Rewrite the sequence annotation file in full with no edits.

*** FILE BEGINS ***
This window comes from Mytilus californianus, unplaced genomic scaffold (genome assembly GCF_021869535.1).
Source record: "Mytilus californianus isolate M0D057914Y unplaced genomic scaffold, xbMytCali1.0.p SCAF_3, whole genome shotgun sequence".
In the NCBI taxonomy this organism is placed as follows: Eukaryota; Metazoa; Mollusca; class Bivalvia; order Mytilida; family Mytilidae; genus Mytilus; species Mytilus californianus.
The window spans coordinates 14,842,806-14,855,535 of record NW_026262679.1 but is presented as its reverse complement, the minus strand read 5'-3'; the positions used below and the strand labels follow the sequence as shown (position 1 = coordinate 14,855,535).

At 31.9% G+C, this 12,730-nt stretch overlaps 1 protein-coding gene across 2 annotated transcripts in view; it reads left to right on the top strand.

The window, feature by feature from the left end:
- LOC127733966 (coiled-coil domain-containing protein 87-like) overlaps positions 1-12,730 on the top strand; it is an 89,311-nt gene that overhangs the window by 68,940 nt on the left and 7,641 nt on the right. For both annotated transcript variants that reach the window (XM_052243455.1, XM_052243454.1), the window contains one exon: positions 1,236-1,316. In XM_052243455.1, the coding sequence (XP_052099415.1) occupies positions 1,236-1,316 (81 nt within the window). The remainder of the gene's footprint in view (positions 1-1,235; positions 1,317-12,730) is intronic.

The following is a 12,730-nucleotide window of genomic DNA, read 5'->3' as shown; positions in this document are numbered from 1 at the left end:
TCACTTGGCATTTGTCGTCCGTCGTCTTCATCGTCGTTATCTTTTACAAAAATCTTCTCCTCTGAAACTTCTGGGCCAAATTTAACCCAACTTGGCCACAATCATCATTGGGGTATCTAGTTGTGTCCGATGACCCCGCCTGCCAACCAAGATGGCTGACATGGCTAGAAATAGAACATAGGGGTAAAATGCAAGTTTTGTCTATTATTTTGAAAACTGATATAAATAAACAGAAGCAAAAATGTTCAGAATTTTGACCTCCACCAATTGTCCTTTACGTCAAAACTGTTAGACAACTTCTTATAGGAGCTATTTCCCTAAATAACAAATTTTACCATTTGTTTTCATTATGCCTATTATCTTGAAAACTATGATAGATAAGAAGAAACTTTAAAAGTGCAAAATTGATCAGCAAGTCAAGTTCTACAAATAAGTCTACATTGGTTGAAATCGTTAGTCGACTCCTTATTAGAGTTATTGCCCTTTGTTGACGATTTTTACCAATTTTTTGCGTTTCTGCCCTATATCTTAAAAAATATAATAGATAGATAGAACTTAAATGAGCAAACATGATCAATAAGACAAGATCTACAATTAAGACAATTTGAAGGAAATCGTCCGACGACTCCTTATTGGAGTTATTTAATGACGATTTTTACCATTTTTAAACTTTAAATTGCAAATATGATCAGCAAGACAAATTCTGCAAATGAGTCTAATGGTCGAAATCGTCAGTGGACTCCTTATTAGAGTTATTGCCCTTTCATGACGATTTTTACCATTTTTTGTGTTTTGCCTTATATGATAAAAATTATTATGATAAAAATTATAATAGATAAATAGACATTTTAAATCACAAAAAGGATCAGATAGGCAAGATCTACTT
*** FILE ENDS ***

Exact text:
This window comes from Mytilus californianus, unplaced genomic scaffold (genome assembly GCF_021869535.1).
Source record: "Mytilus californianus isolate M0D057914Y unplaced genomic scaffold, xbMytCali1.0.p SCAF_3, whole genome shotgun sequence".
In the NCBI taxonomy this organism is placed as follows: Eukaryota; Metazoa; Mollusca; class Bivalvia; order Mytilida; family Mytilidae; genus Mytilus; species Mytilus californianus.
The window spans coordinates 14,842,806-14,855,535 of record NW_026262679.1 but is presented as its reverse complement, the minus strand read 5'-3'; the positions used below and the strand labels follow the sequence as shown (position 1 = coordinate 14,855,535).

At 31.9% G+C, this 12,730-nt stretch overlaps 1 protein-coding gene across 2 annotated transcripts in view; it reads left to right on the top strand.

The window, feature by feature from the left end:
- LOC127733966 (coiled-coil domain-containing protein 87-like) overlaps positions 1-12,730 on the top strand; it is an 89,311-nt gene that overhangs the window by 68,940 nt on the left and 7,641 nt on the right. For both annotated transcript variants that reach the window (XM_052243455.1, XM_052243454.1), the window contains one exon: positions 1,236-1,316. In XM_052243455.1, the coding sequence (XP_052099415.1) occupies positions 1,236-1,316 (81 nt within the window). The remainder of the gene's footprint in view (positions 1-1,235; positions 1,317-12,730) is intronic.

The following is a 12,730-nucleotide window of genomic DNA, read 5'->3' as shown; positions in this document are numbered from 1 at the left end:
TCACTTGGCATTTGTCGTCCGTCGTCTTCATCGTCGTTATCTTTTACAAAAATCTTCTCCTCTGAAACTTCTGGGCCAAATTTAACCCAACTTGGCCACAATCATCATTGGGGTATCTAGTTGTGTCCGATGACCCCGCCTGCCAACCAAGATGGCTGACATGGCTAGAAATAGAACATAGGGGTAAAATGCAAGTTTTGTCTATTATTTTGAAAACTGATATAAATAAACAGAAGCAAAAATGTTCAGAATTTTGACCTCCACCAATTGTCCTTTACGTCAAAACTGTTAGACAACTTCTTATAGGAGCTATTTCCCTAAATAACAAATTTTACCATTTGTTTTCATTATGCCTATTATCTTGAAAACTATGATAGATAAGAAGAAACTTTAAAAGTGCAAAATTGATCAGCAAGTCAAGTTCTACAAATAAGTCTACATTGGTTGAAATCGTTAGTCGACTCCTTATTAGAGTTATTGCCCTTTGTTGACGATTTTTACCAATTTTTTGCGTTTCTGCCCTATATCTTAAAAAATATAATAGATAGATAGAACTTAAATGAGCAAACATGATCAATAAGACAAGATCTACAATTAAGACAATTTGAAGGAAATCGTCCGACGACTCCTTATTGGAGTTATTTAATGACGATTTTTACCATTTTTAAACTTTAAATTGCAAATATGATCAGCAAGACAAATTCTGCAAATGAGTCTAATGGTCGAAATCGTCAGTGGACTCCTTATTAGAGTTATTGCCCTTTCATGACGATTTTTACCATTTTTTGTGTTTTGCCTTATATGATAAAAATTATTATGATAAAAATTATAATAGATAAATAGACATTTTAAATCACAAAAAGGATCAGATAGGCAAGATCTACTT